Salesforce Finds Out Which Colors Provide the Best User Experience
Everyone has a favorite color or two. If you think you don’t, take a moment and think again. Look at your wardrobe, at your car, and at your favorite mug. Maybe even take a quick glance at your desk props. Do you notice a pattern? Certain colors or color palettes attract us. This is why Color Psychology is widely used in marketing and branding. Studies have shown that colors can influence our perceptions, emotions, and moods, and maybe even certain behaviors. But does that mean that they also affect our decision making?
Roses are red, violets are blue, do colors affect what web users do?
Back in May, the Analytics team at Salesforce asked themselves this question – well, maybe not exactly this question – but they wanted to see if and how colors affect web users’ decision making when using analytics products like Salesforce Einstein. As such, they conducted two user research studies and monitored how quickly and accurately users made decisions when using different interfaces of varying colors, hues, and combinations.
Study 1: Dark Side vs. Light Side
The first study examined how users’ performance and preference were influenced by light, hybrid, and dark themes. Salesforce has used a light colored theme for quite some time now. So the teams’ initial assumption was that switching to a dark theme will pique the users’ interest, if only out of novelty.
To prove this theory, users were asked to complete a survey with questions about their first impressions, preference, and value. Also, to understand the reasoning behind user reactions, open text responses were included.
First, value was determined by asking users to rank themes from most to least valuable in case they had to pay to use each one. Then, to assess performance, response time and accuracy were measured for the decisions that users made using charts in different themes.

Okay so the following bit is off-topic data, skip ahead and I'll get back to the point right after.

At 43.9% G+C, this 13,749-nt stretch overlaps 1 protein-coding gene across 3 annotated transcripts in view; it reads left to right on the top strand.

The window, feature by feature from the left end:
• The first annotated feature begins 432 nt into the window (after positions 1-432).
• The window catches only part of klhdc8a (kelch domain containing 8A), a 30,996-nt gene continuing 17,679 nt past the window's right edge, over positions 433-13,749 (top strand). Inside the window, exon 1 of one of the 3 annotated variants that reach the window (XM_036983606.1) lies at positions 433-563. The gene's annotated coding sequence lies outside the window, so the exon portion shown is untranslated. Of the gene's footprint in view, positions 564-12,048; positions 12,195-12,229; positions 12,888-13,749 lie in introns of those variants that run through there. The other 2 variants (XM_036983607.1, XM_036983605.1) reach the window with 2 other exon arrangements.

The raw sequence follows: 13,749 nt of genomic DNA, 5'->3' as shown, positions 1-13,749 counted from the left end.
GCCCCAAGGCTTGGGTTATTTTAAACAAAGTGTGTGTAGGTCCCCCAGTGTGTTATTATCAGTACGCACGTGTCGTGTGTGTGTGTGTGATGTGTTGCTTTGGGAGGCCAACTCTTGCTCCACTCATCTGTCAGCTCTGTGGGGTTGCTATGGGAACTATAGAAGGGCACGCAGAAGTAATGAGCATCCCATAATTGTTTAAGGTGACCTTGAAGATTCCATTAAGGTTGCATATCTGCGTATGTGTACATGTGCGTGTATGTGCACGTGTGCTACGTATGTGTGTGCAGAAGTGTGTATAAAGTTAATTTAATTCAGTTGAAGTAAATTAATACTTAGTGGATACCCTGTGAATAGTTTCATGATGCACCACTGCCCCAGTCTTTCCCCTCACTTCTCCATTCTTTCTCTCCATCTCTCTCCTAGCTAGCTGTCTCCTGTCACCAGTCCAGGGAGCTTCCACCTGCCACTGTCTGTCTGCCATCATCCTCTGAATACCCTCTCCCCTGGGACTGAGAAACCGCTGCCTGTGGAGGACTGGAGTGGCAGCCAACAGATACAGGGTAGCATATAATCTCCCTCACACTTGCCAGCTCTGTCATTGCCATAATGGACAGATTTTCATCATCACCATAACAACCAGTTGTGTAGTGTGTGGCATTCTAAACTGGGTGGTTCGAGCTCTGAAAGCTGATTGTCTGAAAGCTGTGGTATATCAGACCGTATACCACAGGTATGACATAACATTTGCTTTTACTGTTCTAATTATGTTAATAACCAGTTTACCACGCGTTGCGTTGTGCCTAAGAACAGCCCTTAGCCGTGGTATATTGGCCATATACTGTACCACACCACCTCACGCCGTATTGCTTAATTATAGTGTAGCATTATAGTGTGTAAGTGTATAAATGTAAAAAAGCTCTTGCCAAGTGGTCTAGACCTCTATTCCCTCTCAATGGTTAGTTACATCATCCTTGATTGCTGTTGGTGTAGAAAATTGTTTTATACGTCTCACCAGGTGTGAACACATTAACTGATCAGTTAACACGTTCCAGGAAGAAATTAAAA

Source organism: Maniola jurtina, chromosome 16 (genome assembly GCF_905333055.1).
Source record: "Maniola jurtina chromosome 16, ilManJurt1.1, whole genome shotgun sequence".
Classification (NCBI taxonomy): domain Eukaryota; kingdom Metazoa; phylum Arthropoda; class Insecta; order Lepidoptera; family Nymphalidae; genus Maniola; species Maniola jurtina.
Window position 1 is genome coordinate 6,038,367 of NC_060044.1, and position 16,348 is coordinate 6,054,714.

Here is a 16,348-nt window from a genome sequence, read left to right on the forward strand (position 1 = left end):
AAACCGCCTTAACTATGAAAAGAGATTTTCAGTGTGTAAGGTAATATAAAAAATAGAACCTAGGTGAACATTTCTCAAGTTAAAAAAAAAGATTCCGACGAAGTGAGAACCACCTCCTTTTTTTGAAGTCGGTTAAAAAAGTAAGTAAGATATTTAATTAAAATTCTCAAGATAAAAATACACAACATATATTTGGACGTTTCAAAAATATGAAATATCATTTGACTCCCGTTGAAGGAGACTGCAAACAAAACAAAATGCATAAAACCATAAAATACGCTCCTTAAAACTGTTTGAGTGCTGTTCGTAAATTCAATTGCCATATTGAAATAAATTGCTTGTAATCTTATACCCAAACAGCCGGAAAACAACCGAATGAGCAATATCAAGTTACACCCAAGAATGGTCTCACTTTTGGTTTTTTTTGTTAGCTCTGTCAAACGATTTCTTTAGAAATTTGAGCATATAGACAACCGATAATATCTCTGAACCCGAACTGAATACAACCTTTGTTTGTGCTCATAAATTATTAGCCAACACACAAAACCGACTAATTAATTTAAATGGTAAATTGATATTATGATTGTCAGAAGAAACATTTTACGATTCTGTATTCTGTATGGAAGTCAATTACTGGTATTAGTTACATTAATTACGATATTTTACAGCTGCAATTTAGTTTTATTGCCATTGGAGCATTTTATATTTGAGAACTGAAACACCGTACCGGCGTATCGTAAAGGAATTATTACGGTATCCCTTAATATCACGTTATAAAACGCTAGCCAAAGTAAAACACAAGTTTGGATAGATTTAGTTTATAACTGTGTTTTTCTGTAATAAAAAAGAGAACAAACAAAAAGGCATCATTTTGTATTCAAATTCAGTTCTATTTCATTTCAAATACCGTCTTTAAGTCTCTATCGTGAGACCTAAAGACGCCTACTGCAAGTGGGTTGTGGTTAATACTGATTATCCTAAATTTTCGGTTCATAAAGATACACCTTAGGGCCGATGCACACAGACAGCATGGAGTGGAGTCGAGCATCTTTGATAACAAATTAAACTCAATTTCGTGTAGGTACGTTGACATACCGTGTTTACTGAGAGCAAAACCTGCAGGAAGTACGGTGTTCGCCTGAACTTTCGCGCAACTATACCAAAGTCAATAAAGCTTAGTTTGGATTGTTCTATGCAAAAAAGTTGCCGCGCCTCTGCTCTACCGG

After analyzing the initial results, the team found out that users prefer light themes, and in some case hybrid themes, over dark ones. The lighter themes had better first impressions, and users were willing to pay for them. However, when it came to performance, it seemed that dark themes triggered the better results. Users made faster decisions using dark themes, with just as much accuracy as when using the lighter ones.
Study 2: Kaleidoscope of Colors
The second study examined how users responded to charts in different color combinations. As before, the Analytics team had a few assumptions. The team expected users would prefer charts in palettes of uniform colors and different hues, thinking that too many colors would be perceived as messy, distracting, and generally less appealing.
With that in mind, they conducted their test, where participants were shown many charts in 6 different color palettes and hues. Same as before, the users’ first impressions, preference, and value were recorded, and their speed and accuracy of making decisions were measured. Once again, the teams was surprised with the results.
Turns out, users preferred the palettes with distinct color variations of the gradient ones. In their open ended answers, they explained that different colors help them better convey and understand analytics data more clearly. Also, the research showed that users cared more for functionality and ease of use over aesthetics.
So What’s The Point?! Data Driven Decision-making
Going inline with these findings, Salesforce made some tweaks to their product aesthetics. By default, Salesforce employ light themes. However, they now use hybrid themes in analytics apps in order to highlight the “hero” charts in the dashboard. They also switched up to mid-tone hues from all over the color wheel in their operational reports and dashboards, as well as platform charts in Einstein Analytics.
“For designers, it’s a humble reminder that we don’t always know what users will actually prefer,” said Steve Fadden, Director of Analytics UX Research, and Mark Geyer, Creative Director of Analytics UX at Salesforce in their article on Fast Co. Design. “Despite what we think is best for design and performance, data should be used as a guide to make informed decisions.”
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